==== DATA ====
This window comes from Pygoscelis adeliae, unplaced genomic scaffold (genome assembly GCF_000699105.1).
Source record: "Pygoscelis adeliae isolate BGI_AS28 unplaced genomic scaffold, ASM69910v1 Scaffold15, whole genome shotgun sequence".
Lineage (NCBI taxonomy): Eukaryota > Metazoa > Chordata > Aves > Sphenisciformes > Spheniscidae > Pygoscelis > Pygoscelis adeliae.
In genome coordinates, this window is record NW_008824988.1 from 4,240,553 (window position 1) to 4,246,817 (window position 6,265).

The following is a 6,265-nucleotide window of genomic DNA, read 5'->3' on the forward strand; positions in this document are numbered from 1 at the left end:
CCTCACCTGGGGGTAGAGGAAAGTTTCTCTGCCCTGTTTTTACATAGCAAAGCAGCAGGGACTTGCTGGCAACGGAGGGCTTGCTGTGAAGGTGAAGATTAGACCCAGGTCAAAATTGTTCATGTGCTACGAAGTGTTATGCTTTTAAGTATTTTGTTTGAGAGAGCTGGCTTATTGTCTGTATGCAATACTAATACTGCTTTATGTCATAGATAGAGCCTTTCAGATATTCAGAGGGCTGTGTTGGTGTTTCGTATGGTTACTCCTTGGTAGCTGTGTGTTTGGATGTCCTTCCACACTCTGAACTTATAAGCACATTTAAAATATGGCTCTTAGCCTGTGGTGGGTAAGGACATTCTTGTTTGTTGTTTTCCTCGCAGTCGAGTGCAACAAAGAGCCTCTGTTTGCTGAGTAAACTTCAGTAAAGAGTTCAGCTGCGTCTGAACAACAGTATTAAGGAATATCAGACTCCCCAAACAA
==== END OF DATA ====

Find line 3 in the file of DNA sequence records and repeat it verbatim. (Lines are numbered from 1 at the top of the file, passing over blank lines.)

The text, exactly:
Lineage (NCBI taxonomy): Eukaryota > Metazoa > Chordata > Aves > Sphenisciformes > Spheniscidae > Pygoscelis > Pygoscelis adeliae.